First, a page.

Social distancing has redefined the way we approach daily life, work, community, and care. As a society, we are finding new ways to uphold our values, learn, and connect. This year, with New York’s Pride March reformatted to a virtual gathering for the first time in its half-century history, we have the opportunity to reflect more critically on what Pride means in the world as it exists today, particularly within the reproductive health community.
While there are ways in which the growth of telehealth has removed accessibility barriers for many medically underserved folks seeking necessary care, COVID-19 has amplified the inequity in care for Black and Brown patients, which has already persisted for centuries. The inherent biases in our systems and the individuals who operate within them disproportionately affect People of Color, as they do LGBTQ folks, and particularly those who are not cis-gendered. As ever, reflecting on the intersectionality of injustice is a key part of Pride, even as we celebrate the patient-centeredness of treatment for many transgender, gender non-conforming, and non-binary folks during the pandemic.
We spoke with Dr. Natalie Hinchcliffe, MD, Associate Medical Director for Planned Parenthood Hudson Peconic and a provider of gender-affirming care, who says the transition to treating the majority of her patients in a virtual setting has been rather seamless.
“Telehealth provides a greater insight into patients’ lives because you get a view into their home environment,” she says, “it helps you relate a little bit more to the patient.” Dr. Hinchcliffe reflects that it feels refreshing to wonder how best to provide care in this new format, rather than whether or not one is able to provide it at all.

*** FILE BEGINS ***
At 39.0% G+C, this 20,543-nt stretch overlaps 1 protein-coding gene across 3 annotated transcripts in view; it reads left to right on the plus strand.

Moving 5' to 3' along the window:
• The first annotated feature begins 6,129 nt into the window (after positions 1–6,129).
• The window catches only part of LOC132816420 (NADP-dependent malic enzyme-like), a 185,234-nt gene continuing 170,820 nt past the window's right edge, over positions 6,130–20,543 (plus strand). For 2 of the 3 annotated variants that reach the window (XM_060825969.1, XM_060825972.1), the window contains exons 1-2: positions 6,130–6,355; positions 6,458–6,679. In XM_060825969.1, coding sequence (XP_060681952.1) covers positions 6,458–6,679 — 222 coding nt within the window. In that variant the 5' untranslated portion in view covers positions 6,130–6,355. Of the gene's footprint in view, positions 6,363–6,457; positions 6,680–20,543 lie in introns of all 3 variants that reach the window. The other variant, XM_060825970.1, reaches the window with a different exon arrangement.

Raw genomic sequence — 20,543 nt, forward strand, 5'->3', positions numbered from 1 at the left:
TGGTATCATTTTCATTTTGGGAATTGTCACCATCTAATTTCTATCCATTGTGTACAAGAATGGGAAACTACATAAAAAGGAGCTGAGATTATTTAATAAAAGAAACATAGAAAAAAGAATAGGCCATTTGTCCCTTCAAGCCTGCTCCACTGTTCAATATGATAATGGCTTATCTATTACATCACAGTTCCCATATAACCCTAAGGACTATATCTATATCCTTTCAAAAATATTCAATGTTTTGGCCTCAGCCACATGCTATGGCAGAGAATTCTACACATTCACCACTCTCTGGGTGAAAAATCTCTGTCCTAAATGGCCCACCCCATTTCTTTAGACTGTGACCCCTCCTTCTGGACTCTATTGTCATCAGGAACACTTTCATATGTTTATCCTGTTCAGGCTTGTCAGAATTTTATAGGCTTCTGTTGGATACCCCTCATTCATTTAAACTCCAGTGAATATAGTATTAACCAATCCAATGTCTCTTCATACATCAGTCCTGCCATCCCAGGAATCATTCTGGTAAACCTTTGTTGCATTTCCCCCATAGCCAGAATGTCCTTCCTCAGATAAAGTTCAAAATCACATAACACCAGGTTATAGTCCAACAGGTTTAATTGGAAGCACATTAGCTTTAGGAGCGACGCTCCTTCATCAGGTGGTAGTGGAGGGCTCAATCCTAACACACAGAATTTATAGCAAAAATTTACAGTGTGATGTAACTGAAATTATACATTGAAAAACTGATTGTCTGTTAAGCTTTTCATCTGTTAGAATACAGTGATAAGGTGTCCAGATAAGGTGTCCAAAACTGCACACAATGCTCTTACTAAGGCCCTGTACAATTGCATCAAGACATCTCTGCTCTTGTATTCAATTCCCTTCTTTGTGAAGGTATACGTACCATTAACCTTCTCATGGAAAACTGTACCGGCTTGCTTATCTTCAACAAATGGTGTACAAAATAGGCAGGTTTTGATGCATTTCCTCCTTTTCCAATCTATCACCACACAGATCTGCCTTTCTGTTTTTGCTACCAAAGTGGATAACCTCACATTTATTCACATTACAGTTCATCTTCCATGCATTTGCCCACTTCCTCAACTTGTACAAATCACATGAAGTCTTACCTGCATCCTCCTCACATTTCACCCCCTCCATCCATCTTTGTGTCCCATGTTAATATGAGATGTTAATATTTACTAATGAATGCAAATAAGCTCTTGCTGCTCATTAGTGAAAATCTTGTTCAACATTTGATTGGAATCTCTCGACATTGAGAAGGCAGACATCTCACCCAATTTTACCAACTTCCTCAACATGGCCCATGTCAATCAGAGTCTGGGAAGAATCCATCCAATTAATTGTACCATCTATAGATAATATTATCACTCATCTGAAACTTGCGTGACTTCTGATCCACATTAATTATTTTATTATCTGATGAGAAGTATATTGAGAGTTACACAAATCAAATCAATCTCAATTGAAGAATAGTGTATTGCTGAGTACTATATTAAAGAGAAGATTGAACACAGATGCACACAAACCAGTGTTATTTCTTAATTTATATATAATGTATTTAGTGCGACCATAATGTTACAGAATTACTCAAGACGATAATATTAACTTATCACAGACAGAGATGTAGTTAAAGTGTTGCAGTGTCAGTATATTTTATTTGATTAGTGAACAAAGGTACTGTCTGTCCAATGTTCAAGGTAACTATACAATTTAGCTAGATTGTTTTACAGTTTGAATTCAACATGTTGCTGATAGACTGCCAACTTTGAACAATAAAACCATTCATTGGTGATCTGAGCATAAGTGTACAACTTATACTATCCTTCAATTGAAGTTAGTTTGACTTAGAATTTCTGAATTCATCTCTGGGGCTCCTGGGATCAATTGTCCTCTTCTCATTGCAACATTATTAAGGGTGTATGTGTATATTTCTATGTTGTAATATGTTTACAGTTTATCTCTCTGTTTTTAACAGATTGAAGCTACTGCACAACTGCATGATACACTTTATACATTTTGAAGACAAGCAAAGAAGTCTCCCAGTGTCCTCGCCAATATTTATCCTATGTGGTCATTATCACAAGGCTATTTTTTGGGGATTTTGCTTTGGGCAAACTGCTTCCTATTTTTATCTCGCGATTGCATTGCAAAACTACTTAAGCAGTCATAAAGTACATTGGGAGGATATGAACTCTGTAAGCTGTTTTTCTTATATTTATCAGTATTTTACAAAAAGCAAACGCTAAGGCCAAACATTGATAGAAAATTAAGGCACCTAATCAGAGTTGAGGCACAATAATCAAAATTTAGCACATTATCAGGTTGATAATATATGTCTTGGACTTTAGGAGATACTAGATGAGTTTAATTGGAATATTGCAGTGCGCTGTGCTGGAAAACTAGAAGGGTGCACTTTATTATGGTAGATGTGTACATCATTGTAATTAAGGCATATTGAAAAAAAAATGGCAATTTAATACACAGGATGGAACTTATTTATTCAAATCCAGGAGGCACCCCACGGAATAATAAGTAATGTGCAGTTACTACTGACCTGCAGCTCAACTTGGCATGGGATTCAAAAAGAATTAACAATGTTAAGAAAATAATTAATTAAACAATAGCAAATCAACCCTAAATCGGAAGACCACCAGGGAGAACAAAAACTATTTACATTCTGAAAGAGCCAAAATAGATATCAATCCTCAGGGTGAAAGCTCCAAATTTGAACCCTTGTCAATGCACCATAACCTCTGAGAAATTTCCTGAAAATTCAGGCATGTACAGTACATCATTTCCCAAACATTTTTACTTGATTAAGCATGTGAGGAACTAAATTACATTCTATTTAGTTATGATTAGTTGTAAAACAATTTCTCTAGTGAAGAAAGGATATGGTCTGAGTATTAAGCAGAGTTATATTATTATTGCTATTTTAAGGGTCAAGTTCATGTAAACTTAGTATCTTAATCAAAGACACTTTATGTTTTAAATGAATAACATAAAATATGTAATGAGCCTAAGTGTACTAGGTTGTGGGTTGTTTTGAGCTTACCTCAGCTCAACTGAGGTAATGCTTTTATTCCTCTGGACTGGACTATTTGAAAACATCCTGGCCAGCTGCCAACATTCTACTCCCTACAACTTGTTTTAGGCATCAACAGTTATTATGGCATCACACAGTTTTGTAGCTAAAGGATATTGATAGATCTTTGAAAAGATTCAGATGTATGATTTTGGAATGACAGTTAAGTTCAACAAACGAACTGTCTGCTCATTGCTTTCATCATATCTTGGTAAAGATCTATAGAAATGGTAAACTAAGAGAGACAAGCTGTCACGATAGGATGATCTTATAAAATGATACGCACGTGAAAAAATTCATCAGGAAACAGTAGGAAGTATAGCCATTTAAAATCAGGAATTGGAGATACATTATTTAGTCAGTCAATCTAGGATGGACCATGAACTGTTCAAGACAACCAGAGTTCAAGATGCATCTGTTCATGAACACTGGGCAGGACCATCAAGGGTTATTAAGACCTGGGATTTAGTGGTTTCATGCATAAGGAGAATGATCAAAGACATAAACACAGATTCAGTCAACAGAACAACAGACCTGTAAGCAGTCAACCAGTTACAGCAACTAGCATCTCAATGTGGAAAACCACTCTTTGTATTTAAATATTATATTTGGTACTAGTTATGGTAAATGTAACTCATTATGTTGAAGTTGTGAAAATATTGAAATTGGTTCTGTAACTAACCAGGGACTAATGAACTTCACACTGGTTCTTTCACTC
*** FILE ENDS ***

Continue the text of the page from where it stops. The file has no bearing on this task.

Nevertheless, as we take stock of the ways trans and GNC patients can now receive their essential treatment without the added burden of scheduling, transportation, and additional health risk, we must also own our responsibility as a movement of advocates, clinicians, and allies to call for the same equity for all people seeking comprehensive reproductive health care– many of whom have experienced prolonged neglect and mistreatment at the hands of the legal medical systems due to race, class, and other identifiers. In this way, to engage with Pride in 2020 requires that we demand more, rather than accept the steps we have taken so far.
Built upon the activism of queer People of Color, Pride holds different meanings throughout our culture, to members of the LGBTQ community as well as intersectional allies who hold the understanding that for one group to achieve justice, we must see that justice upheld for everyone. As we at RHAP continue to adapt to a working life marked by virtual community and telemedicine, we strive to celebrate the steps toward equity in health care brought on by telehealth, while understanding there will always be further to go in working toward an anti-racist and truly equal system.